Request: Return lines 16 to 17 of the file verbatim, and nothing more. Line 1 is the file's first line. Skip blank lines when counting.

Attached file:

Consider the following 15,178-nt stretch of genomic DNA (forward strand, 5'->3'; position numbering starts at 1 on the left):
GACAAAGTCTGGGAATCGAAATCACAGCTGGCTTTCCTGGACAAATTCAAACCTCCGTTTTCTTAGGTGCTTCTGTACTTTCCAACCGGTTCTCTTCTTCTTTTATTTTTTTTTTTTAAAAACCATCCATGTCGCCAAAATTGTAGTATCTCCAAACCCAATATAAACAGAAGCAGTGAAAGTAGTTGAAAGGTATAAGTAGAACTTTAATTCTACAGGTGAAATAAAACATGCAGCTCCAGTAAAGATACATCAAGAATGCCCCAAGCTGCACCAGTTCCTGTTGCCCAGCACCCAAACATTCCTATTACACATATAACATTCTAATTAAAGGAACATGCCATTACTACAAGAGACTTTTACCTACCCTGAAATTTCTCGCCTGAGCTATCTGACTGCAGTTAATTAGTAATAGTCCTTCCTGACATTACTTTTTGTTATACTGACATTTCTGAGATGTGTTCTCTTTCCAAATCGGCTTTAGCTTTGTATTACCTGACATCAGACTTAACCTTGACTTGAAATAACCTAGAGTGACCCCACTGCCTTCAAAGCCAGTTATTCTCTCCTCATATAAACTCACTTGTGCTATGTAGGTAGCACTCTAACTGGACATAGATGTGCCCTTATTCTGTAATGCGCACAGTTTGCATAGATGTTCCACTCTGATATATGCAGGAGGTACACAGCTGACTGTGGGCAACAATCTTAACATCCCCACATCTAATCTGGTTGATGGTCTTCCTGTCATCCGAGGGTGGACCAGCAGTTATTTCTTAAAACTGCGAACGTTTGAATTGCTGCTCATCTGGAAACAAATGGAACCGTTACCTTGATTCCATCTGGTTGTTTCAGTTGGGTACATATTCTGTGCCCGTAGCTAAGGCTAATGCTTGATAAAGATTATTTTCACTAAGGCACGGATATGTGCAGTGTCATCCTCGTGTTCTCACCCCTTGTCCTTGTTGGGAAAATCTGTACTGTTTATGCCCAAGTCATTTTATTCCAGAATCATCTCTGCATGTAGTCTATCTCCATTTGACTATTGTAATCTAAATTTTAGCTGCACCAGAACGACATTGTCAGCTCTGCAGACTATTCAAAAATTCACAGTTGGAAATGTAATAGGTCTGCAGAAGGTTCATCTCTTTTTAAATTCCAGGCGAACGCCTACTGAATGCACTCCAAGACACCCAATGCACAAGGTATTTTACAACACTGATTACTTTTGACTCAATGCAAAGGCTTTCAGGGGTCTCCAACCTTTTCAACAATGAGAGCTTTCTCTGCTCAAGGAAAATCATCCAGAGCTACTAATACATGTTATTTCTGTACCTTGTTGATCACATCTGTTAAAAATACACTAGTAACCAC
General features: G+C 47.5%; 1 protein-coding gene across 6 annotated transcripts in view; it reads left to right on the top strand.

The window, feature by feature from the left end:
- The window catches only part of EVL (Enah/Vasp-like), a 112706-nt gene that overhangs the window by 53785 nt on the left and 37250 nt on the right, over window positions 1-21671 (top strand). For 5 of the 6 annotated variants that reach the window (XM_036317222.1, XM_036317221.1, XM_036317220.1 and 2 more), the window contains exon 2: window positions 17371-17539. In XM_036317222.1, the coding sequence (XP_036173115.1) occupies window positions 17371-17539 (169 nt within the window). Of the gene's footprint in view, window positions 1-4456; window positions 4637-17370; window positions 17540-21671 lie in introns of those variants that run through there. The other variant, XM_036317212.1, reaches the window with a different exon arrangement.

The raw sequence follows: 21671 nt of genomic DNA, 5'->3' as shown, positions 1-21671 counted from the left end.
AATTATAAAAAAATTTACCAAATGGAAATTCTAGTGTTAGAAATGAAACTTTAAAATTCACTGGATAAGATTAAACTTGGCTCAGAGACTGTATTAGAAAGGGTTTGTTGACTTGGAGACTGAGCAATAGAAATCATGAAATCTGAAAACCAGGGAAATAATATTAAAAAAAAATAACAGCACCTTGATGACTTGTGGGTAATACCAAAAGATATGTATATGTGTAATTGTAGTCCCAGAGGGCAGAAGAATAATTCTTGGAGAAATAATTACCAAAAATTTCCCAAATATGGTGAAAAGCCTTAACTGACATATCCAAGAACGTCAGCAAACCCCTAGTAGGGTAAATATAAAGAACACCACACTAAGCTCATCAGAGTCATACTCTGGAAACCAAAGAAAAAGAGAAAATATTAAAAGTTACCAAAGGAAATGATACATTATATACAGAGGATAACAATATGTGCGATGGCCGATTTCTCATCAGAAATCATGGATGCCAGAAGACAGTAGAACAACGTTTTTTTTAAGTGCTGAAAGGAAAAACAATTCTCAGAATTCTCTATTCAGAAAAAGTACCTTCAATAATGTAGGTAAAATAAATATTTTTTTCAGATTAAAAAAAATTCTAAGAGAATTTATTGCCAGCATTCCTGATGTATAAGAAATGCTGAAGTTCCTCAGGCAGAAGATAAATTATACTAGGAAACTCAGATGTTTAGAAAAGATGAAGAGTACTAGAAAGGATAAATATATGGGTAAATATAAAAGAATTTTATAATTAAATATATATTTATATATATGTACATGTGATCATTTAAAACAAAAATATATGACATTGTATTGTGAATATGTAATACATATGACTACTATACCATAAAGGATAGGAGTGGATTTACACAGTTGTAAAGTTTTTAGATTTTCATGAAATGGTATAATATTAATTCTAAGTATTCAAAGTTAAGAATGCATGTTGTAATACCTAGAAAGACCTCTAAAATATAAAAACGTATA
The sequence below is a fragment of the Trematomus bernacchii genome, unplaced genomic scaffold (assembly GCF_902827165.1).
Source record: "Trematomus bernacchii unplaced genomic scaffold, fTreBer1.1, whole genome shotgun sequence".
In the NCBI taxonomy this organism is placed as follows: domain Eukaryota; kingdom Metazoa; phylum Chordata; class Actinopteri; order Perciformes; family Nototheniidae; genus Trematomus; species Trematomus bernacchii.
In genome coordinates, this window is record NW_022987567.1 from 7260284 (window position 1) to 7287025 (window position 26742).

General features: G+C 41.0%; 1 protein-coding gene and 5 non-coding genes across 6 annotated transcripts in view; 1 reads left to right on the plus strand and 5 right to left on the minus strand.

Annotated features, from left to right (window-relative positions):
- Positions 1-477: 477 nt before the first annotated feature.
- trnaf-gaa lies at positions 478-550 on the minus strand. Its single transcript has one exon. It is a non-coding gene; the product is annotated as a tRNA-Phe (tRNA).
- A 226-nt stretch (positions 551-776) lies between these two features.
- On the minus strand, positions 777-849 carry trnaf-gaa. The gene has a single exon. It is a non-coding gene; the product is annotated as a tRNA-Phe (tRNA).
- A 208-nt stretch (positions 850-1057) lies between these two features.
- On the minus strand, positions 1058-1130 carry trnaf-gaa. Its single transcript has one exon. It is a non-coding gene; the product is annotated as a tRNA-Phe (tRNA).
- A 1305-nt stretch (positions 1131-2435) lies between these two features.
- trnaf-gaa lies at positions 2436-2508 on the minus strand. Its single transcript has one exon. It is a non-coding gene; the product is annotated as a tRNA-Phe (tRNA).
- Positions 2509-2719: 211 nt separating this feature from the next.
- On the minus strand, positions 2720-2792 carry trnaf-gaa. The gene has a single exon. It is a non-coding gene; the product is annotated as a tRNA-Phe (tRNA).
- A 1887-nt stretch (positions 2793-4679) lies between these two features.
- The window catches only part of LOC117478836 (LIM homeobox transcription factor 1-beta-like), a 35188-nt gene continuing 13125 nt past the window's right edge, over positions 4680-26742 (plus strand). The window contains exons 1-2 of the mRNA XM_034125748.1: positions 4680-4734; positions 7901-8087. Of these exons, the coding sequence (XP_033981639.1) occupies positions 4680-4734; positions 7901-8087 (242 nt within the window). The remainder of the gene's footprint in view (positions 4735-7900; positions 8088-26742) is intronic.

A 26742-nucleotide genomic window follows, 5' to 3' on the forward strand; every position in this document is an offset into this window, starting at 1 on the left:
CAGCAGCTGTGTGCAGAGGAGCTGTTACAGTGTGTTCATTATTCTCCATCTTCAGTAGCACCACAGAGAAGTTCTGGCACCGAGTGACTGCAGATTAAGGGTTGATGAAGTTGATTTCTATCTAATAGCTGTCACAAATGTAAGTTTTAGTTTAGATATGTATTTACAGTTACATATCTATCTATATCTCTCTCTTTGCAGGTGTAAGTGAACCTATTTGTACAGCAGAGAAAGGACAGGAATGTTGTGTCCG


- A 226-nt stretch (positions 551-776) lies between these two features.
- On the minus strand, positions 777-849 carry trnaf-gaa. The gene has a single exon. It is a non-coding gene; the product is annotated as a tRNA-Phe (tRNA).